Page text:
I am looking for a Latin idiom for disclosing a secret. In English one can spill the beans, but I am not aware of a similar idiom in Latin. Is any idiom or colorful expression for this attested in classical Latin, or should I use something more direct? How did the Romans express spilling the beans?

  • I believe that English phrase comes from a Greek voting procedure, so I'd be surprised if it was never mentioned by some Roman historian or author.
    – Sam K
    Commented May 27, 2017 at 22:49
  • 1
    @Sam K I really, really wanted to find evidence of this! But in vain :(
    – Penelope
    Commented May 28, 2017 at 10:47

1 Answer 1


Alas, I couldn’t find an idiom, colourful or otherwise, for spilling the beans! But I did at least find some common ways of talking about letting secrets slip.

genua opsecro, ne indicium ero facias meo / I’m begging you on my knees, don’t spill the beans to my master (Plautus, Mostellaria, 3.2.57)

The first (and possibly most useful) is indicium facere. According to the Oxford Latin Dictionary, indicium alone is a “disclosure of something intended to be secret”, while indicium facere is “to give away [that] secret”. Indicium profiteri is to “offer information, to ‘turn Queen’s evidence’”. We can see this use in Seneca the Elder’s Controversiae where someone confesses to his part in a theft in the hope of a lesser sentence: indicium profiteor (10.6). So, this seems to capture best the idea and tone of spilling the beans.

omnia hercle ego edictavi! / by Hercules, I’ve gone and blabbed everything! (Plautus, Menaechmi, 4.2)

However, there are a lot of secrets in Latin literature and they are being discovered all the time – too many to quote in full here! But looking at the most common verbs used, we see that they are shared (participo), made public (publico), exhibited and betrayed (prodo). They are transmitted and carried far (edicto, emitto, enuntio, expromo, defero) and sometimes they just fall out and escape (excidit). As Seneca writes:

nulla lex iubet amicorum secreta non eloqui / there is no law that orders you not to disclose your friends’ secrets (De Beneficiis, 5.21)

linguaque refert audita susurra / and with whispering tongues she reported what she had heard (Ovid, Metamorphoses, 7.824)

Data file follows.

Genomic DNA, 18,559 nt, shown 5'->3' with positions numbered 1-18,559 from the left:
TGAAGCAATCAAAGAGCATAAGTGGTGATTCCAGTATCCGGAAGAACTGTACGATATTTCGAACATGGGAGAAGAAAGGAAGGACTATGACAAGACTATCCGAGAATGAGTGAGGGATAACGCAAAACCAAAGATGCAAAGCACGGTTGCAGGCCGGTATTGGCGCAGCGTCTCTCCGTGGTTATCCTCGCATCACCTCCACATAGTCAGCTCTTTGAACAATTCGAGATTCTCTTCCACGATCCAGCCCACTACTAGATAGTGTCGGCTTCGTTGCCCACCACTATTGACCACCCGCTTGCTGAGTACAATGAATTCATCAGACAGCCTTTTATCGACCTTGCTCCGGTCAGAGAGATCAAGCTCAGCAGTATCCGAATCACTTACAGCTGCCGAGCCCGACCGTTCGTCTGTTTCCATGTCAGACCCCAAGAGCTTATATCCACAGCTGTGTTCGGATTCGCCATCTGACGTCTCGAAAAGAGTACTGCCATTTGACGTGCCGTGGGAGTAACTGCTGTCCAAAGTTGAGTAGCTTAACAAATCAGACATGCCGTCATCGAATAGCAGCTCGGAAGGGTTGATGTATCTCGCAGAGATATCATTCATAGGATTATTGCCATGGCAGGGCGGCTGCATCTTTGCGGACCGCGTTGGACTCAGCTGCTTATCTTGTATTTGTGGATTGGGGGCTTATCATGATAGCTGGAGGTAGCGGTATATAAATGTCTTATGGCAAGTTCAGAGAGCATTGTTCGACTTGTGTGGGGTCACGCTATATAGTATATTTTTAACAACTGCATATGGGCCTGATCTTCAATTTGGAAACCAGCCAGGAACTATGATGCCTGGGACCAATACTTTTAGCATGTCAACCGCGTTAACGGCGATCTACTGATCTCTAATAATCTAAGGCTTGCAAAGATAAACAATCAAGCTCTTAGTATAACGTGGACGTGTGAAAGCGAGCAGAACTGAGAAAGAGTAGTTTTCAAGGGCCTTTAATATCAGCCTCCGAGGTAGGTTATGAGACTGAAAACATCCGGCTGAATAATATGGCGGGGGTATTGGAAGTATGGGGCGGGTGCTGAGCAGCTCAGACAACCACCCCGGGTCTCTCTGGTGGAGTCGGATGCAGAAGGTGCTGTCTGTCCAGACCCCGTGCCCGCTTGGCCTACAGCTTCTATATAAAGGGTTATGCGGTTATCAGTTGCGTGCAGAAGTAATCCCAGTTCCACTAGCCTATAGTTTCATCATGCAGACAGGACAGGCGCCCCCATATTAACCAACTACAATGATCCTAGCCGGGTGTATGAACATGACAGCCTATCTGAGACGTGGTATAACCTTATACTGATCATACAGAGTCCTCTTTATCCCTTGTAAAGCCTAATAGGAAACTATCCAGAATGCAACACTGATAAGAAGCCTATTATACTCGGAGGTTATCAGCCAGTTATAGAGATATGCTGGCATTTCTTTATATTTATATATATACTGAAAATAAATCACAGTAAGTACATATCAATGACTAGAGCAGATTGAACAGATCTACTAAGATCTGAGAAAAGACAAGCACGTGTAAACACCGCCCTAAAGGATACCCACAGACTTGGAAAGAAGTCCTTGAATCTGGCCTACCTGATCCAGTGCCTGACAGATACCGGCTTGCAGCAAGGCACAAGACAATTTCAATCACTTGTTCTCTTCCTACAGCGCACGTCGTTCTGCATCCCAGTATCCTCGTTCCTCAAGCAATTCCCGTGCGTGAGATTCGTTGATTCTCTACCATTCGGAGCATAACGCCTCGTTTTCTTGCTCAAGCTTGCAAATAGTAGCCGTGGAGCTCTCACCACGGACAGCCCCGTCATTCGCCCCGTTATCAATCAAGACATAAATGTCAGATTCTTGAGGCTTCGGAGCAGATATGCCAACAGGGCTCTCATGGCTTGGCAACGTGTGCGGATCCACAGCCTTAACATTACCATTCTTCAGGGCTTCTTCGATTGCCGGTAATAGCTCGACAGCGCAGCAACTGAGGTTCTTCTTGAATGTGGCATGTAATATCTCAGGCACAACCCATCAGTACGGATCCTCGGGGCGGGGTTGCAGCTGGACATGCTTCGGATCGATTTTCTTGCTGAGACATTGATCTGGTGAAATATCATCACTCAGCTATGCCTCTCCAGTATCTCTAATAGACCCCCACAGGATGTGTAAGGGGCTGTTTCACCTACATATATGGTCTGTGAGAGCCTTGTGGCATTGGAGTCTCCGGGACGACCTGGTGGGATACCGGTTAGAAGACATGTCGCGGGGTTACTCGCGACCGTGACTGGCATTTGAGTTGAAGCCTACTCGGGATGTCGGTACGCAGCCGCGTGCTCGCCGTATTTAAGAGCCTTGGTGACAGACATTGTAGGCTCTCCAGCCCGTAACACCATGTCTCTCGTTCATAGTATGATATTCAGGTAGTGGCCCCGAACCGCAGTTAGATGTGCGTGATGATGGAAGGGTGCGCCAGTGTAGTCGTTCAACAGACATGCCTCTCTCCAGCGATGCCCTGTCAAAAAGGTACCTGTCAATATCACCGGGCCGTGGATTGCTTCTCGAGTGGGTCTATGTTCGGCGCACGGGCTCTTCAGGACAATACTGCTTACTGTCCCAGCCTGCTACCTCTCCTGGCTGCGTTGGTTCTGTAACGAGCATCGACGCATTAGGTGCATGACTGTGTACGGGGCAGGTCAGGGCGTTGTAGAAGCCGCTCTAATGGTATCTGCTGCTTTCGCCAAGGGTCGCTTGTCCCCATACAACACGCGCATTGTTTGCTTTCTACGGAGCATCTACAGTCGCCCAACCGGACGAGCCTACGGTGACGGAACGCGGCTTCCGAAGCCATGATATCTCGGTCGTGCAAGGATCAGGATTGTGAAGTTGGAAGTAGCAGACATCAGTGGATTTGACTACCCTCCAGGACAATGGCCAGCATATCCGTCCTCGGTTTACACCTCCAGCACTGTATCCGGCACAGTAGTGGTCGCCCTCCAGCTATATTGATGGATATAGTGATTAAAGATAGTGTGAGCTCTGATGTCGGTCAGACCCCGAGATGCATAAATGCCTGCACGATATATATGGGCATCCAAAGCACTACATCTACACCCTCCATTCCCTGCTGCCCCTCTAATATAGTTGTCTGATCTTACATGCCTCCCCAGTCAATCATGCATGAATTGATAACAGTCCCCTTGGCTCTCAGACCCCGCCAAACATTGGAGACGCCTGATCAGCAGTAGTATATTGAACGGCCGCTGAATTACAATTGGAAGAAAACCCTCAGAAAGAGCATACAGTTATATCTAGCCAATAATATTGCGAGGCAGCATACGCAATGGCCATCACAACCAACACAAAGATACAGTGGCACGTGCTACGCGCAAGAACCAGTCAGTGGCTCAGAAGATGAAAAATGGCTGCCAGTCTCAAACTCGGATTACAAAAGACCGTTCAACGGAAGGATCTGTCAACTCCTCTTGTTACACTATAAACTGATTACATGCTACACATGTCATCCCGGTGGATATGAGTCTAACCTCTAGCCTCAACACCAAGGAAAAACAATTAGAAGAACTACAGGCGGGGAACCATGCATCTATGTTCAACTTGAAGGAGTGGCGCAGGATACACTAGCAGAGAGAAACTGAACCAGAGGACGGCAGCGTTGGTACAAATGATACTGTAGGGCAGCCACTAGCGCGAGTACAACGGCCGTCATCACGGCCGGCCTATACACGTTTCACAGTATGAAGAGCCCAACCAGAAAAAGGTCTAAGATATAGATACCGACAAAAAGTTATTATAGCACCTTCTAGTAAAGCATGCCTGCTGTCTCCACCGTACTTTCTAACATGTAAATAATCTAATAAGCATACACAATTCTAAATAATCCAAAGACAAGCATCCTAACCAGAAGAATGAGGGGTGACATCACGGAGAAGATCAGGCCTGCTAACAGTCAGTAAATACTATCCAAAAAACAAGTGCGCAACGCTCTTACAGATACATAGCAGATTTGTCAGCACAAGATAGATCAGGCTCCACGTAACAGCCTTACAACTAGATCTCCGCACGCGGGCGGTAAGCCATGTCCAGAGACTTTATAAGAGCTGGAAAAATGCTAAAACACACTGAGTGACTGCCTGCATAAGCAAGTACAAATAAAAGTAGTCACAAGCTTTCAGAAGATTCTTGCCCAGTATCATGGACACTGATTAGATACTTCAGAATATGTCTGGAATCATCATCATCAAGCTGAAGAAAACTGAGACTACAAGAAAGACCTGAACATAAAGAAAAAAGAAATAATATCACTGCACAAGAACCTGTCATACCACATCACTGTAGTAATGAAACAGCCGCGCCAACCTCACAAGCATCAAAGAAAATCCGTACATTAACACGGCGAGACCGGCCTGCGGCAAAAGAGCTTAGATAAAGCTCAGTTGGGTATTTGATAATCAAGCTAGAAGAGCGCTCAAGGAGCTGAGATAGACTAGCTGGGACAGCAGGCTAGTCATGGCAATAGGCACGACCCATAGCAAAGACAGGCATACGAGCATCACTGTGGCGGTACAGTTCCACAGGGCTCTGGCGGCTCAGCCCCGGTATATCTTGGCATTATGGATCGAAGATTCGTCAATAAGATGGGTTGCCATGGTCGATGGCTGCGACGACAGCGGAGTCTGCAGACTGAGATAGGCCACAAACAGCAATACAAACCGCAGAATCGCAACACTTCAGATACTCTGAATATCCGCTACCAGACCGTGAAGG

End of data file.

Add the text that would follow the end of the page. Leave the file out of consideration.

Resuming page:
A little less direct but perhaps of interest is the use of titubo, usually meaning to stagger (typically after too much to drink). But it is also used figuratively to mean to falter, stammer, hesitate and hence to give the game away. Thus in Miles Gloriosus, one character says to another, “let’s go inside and get our stories straight …”

ne quid, ubi miles venerit, titubetur / so that when the soldier comes, we won’t falter [and give the game away]


at vide ne titubes / but look out lest you stumble [over the details of the story and give the game away] (Pseudolus)


verum illa ne quid titubet / make sure she doesn’t give the game away (Terence, The Self-Tormentor)

Another phrase which is also a bit left-field is hinc illae lacrimae, which I have seen translated as “the cat’s out of the bag”*, another way of saying that the secret is out.

This proverbial expression was originally a line in Terence’s Andria. A father suddenly realises that his son was only pretending to be upset by something in order to win the affections of a girl:

percussit ilico animum. Attat! Hoc illud est, hinc illae lacrimae / the truth struck me at once. So! This is it, this is the explanation for the tears.

Cicero uses it when hearing about a case in which the servants have revealed their mistress’ sordid and secret affair (rem totam et maleficium … detulissent) and he says hinc illae lacrimae nimirum / now the cat’s well and truly out of the bag (Pro Caelio, 25.61).

*In R. Gardner’s 1958 Loeb translation of Cicero’s Pro Caelio

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